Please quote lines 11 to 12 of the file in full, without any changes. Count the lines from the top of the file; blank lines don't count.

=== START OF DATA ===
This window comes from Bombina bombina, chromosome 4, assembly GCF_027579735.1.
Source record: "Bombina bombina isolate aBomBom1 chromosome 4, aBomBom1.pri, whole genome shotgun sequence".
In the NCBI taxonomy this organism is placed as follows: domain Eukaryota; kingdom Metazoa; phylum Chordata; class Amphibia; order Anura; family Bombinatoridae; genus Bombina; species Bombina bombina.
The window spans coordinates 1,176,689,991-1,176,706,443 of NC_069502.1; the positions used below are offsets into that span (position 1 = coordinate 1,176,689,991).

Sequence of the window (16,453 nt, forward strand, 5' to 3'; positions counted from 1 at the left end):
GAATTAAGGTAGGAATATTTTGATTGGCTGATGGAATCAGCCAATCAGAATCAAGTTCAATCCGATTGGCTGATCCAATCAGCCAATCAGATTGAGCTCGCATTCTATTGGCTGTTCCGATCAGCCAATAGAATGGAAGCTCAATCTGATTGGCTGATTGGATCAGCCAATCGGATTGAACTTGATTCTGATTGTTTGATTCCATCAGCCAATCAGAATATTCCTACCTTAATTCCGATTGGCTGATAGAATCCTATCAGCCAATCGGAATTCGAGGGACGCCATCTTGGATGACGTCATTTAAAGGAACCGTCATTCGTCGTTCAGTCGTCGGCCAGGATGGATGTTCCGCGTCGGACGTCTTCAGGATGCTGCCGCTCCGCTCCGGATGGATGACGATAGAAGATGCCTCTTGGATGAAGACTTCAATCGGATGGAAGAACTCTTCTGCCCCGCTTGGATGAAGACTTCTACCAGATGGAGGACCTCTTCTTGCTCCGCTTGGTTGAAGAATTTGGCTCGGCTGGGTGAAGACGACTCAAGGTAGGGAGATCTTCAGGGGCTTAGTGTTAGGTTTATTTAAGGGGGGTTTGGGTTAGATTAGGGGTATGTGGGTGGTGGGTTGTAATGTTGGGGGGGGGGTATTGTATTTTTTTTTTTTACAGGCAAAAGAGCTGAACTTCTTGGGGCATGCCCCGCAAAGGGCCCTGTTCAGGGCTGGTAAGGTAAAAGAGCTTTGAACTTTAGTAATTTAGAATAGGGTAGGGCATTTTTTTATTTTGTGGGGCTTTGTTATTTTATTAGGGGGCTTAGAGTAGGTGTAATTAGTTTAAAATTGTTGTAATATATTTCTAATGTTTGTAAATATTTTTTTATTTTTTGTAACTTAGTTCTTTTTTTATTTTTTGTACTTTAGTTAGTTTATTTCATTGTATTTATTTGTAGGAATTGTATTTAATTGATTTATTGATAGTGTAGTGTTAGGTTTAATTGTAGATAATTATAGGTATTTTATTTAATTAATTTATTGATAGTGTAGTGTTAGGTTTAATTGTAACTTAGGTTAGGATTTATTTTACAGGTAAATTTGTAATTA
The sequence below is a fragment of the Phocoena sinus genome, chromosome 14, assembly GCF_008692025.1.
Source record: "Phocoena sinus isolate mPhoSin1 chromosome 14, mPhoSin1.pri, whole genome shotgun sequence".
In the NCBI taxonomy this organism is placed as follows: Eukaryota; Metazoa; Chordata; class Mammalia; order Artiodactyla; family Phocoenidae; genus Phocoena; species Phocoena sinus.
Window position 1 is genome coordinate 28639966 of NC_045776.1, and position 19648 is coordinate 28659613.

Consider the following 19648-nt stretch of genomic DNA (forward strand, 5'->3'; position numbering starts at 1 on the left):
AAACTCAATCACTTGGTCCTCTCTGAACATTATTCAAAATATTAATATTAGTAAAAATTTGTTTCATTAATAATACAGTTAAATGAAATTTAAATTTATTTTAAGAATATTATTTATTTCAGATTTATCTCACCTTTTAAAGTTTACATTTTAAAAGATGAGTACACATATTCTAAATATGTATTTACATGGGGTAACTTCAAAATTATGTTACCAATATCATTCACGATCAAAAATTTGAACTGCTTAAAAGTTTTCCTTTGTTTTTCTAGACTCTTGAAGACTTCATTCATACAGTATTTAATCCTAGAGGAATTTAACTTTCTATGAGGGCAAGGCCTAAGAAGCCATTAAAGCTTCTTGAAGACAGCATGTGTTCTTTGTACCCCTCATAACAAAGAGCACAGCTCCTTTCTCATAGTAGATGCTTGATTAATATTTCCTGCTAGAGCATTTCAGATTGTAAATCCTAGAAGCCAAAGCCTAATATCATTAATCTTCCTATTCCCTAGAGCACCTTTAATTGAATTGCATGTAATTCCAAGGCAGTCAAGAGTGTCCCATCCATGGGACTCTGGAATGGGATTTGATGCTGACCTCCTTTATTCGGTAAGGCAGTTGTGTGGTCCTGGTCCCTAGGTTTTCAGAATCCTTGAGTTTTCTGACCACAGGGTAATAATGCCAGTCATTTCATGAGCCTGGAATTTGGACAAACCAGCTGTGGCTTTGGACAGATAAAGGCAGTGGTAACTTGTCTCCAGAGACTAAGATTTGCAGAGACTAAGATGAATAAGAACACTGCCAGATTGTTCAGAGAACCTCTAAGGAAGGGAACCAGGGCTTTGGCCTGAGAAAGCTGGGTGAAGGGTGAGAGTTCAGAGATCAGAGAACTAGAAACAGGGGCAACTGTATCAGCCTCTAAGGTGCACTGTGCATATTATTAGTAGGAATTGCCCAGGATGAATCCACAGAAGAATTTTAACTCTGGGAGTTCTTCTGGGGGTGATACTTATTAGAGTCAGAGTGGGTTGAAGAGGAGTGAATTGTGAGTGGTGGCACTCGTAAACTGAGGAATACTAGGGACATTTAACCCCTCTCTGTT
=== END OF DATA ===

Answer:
Consider the following 19648-nt stretch of genomic DNA (forward strand, 5'->3'; position numbering starts at 1 on the left):
AAACTCAATCACTTGGTCCTCTCTGAACATTATTCAAAATATTAATATTAGTAAAAATTTGTTTCATTAATAATACAGTTAAATGAAATTTAAATTTATTTTAAGAATATTATTTATTTCAGATTTATCTCACCTTTTAAAGTTTACATTTTAAAAGATGAGTACACATATTCTAAATATGTATTTACATGGGGTAACTTCAAAATTATGTTACCAATATCATTCACGATCAAAAATTTGAACTGCTTAAAAGTTTTCCTTTGTTTTTCTAGACTCTTGAAGACTTCATTCATACAGTATTTAATCCTAGAGGAATTTAACTTTCTATGAGGGCAAGGCCTAAGAAGCCATTAAAGCTTCTTGAAGACAGCATGTGTTCTTTGTACCCCTCATAACAAAGAGCACAGCTCCTTTCTCATAGTAGATGCTTGATTAATATTTCCTGCTAGAGCATTTCAGATTGTAAATCCTAGAAGCCAAAGCCTAATATCATTAATCTTCCTATTCCCTAGAGCACCTTTAATTGAATTGCATGTAATTCCAAGGCAGTCAAGAGTGTCCCATCCATGGGACTCTGGAATGGGATTTGATGCTGACCTCCTTTATTCGGTAAGGCAGTTGTGTGGTCCTGGTCCCTAGGTTTTCAGAATCCTTGAGTTTTCTGACCACAGGGTAATAATGCCAGTCATTTCATGAGCCTGGAATTTGGACAAACCAGCTGTGGCTTTGGACAGATAAAGGCAGTGGTAACTTGTCTCCAGAGACTAAGATTTGCAGAGACTAAGATGAATAAGAACACTGCCAGATTGTTCAGAGAACCTCTAAGGAAGGGAACCAGGGCTTTGGCCTGAGAAAGCTGGGTGAAGGGTGAGAGTTCAGAGATCAGAGAACTAGAAACAGGGGCAACTGTATCAGCCTCTAAGGTGCACTGTGCATATTATTAGTAGGAATTGCCCAGGATGAATCCACAGAAGAATTTTAACTCTGGGAGTTCTTCTGGGGGTGATACTTATTAGAGTCAGAGTGGGTTGAAGAGGAGTGAATTGTGAGTGGTGGCACTCGTAAACTGAGGAATACTAGGGACATTTAACCCCTCTCTGTT